Even before you know it’s self-titled, and even before you read the LP liner notes, you know it’s all Brant Bjork.
The man who has become the ambassador of Californian desert rock indeed plays every instrument across his 13th studio full-length, Brant Bjork. This in itself is something of a departure from recent offerings, as on 2018’s Mankind Woman, Bjork worked closely with guitarist Bubba DuPree (Void), and both 2016’s Tao of the Devil and 2014’s Black Power Flower were constructed around the Bjork-led Low Desert Punk Band.
Maybe revisiting his 1999 debut, Jalamanta, for a Heavy Psych Sounds 20th anniversary reissue last year had some effect on Bjork’s mindset in terms of working solo, but he’s come too far in the ensuing decades to repeat himself, and the songs on Brant Bjork – recorded and mixed by Yosef Sanborn in Joshua Tree and mixed by John McBain (ex-Monster Magnet) – show that, whether it’s the mellow roll of “Duke of Dynamite” or the signature take on classic heavy rock in “Jesus Was a Bluesman” and percussion-backed funk of opener “Jungle in the Sound.” There’s no mistaking Brant Bjork, and on Brant Bjork, he strips his songwriting style to its core and brings out the organic vibe that’s made him desert rock’s most crucial practitioner.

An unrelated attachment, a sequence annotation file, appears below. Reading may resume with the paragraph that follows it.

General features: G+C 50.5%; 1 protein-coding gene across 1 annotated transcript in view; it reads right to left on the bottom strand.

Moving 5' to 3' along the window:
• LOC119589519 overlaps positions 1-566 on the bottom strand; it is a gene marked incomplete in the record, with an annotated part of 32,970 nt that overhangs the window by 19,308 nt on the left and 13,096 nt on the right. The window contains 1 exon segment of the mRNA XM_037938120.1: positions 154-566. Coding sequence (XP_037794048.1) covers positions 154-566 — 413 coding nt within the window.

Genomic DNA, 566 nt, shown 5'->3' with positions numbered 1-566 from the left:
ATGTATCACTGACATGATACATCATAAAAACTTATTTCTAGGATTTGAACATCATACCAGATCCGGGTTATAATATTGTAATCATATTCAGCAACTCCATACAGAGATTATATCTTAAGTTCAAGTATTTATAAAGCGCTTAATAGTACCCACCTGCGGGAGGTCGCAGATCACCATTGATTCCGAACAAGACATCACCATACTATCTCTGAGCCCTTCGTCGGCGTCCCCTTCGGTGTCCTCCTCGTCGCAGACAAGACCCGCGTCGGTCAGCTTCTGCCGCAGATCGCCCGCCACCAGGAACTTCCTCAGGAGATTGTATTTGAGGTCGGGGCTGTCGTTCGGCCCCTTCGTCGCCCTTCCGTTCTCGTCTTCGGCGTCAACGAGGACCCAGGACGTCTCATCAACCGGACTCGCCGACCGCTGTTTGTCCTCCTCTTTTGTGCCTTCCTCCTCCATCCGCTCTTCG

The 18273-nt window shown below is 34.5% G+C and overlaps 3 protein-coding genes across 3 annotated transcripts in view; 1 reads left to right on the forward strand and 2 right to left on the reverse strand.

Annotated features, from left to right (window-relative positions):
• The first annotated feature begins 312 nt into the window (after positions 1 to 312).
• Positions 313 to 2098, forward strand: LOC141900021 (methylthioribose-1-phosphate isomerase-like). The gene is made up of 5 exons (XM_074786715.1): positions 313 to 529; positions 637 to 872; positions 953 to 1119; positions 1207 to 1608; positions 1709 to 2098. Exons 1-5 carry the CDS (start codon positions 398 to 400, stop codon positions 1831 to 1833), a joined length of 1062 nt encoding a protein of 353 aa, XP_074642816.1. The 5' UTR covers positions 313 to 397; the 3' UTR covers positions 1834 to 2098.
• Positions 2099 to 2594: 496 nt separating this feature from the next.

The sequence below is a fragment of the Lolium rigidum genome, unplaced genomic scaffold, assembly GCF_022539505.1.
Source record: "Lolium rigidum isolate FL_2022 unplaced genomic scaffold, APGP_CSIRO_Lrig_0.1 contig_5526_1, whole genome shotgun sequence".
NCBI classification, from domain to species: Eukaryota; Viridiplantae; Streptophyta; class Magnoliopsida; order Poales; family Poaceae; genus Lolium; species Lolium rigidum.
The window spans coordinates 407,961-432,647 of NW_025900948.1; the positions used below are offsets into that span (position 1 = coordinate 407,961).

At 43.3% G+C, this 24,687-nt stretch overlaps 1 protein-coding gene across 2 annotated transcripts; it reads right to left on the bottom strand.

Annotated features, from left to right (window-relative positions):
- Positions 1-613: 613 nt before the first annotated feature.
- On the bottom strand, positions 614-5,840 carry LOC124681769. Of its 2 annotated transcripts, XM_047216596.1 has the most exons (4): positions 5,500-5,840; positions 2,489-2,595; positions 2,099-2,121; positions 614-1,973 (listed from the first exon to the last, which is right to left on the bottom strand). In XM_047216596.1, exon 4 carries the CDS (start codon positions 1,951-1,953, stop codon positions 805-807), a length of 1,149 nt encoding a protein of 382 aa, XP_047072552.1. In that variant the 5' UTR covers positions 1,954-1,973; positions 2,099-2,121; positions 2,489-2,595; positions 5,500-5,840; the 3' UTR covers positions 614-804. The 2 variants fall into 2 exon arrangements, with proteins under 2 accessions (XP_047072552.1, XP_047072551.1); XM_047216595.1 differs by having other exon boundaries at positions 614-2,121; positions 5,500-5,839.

His legacy and pedigree are unmatched, with tenures in Kyuss/Vista Chino and Fu Manchu as well as the sadly-shortlived Ché, Ten East and others, but it is Brant Bjork’s solo work that has had his greatest impact and shown him to be of inimitable character in craft and style. His unrelenting creativity and one-of-a-kind voice are writ large over the Brant Bjork LP, which is precisely how it should be, and after more than two decades of exploring out in the sands, Bjork continues to find new ways to manifest not just the landscape of the desert, but the spirit of his relationship to it.
In short, he is a master, and this is the record that bears his name. You miss it at your own peril.